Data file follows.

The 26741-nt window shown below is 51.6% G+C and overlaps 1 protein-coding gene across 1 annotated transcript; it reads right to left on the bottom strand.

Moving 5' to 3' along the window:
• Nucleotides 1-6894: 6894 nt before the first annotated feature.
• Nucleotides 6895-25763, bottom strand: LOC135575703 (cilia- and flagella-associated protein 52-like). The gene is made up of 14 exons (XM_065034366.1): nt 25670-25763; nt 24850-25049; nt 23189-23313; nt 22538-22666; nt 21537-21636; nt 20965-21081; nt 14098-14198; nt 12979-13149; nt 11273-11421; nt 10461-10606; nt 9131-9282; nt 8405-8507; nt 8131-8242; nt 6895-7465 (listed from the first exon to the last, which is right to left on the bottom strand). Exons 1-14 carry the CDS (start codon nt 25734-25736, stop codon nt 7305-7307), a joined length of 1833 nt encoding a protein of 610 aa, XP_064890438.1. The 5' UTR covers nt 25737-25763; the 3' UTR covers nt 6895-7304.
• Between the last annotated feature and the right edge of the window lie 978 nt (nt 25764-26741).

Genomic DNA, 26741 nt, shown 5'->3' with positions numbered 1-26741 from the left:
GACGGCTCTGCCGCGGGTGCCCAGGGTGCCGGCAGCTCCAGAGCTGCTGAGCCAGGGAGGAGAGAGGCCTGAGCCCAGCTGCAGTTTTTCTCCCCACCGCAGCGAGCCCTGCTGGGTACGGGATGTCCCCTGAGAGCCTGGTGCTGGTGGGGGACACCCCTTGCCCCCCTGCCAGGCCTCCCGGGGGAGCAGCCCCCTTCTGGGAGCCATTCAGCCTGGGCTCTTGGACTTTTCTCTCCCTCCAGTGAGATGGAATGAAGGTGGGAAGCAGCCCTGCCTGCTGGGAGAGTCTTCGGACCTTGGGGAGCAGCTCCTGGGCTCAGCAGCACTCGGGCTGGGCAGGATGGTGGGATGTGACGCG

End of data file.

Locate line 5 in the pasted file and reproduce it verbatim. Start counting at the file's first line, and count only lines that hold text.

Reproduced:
• Between the last annotated feature and the right edge of the window lie 978 nt (nt 25764-26741).